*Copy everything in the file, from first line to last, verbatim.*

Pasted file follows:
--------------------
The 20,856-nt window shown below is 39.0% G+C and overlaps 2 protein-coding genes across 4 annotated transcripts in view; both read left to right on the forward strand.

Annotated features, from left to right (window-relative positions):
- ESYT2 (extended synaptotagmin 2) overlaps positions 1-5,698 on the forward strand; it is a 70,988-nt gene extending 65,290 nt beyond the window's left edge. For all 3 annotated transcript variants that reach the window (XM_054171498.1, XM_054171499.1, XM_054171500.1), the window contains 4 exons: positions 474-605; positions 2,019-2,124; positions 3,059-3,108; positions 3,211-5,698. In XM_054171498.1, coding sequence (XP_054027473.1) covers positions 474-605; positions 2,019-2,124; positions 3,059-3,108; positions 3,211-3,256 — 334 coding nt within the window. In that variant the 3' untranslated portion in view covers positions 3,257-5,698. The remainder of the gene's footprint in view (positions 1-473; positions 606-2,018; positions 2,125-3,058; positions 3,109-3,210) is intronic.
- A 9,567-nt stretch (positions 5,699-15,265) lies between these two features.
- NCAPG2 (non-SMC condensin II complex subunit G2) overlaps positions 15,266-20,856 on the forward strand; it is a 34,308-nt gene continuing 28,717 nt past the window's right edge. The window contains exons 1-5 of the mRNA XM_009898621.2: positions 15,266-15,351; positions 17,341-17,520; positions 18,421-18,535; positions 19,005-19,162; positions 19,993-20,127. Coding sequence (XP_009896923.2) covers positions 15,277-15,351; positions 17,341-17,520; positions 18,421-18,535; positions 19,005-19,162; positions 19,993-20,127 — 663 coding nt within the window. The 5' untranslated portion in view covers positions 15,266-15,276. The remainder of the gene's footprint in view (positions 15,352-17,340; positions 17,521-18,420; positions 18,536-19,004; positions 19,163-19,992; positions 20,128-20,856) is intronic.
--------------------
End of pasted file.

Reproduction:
The 20,856-nt window shown below is 39.0% G+C and overlaps 2 protein-coding genes across 4 annotated transcripts in view; both read left to right on the forward strand.

Annotated features, from left to right (window-relative positions):
- ESYT2 (extended synaptotagmin 2) overlaps positions 1-5,698 on the forward strand; it is a 70,988-nt gene extending 65,290 nt beyond the window's left edge. For all 3 annotated transcript variants that reach the window (XM_054171498.1, XM_054171499.1, XM_054171500.1), the window contains 4 exons: positions 474-605; positions 2,019-2,124; positions 3,059-3,108; positions 3,211-5,698. In XM_054171498.1, coding sequence (XP_054027473.1) covers positions 474-605; positions 2,019-2,124; positions 3,059-3,108; positions 3,211-3,256 — 334 coding nt within the window. In that variant the 3' untranslated portion in view covers positions 3,257-5,698. The remainder of the gene's footprint in view (positions 1-473; positions 606-2,018; positions 2,125-3,058; positions 3,109-3,210) is intronic.
- A 9,567-nt stretch (positions 5,699-15,265) lies between these two features.
- NCAPG2 (non-SMC condensin II complex subunit G2) overlaps positions 15,266-20,856 on the forward strand; it is a 34,308-nt gene continuing 28,717 nt past the window's right edge. The window contains exons 1-5 of the mRNA XM_009898621.2: positions 15,266-15,351; positions 17,341-17,520; positions 18,421-18,535; positions 19,005-19,162; positions 19,993-20,127. Coding sequence (XP_009896923.2) covers positions 15,277-15,351; positions 17,341-17,520; positions 18,421-18,535; positions 19,005-19,162; positions 19,993-20,127 — 663 coding nt within the window. The 5' untranslated portion in view covers positions 15,266-15,276. The remainder of the gene's footprint in view (positions 15,352-17,340; positions 17,521-18,420; positions 18,536-19,004; positions 19,163-19,992; positions 20,128-20,856) is intronic.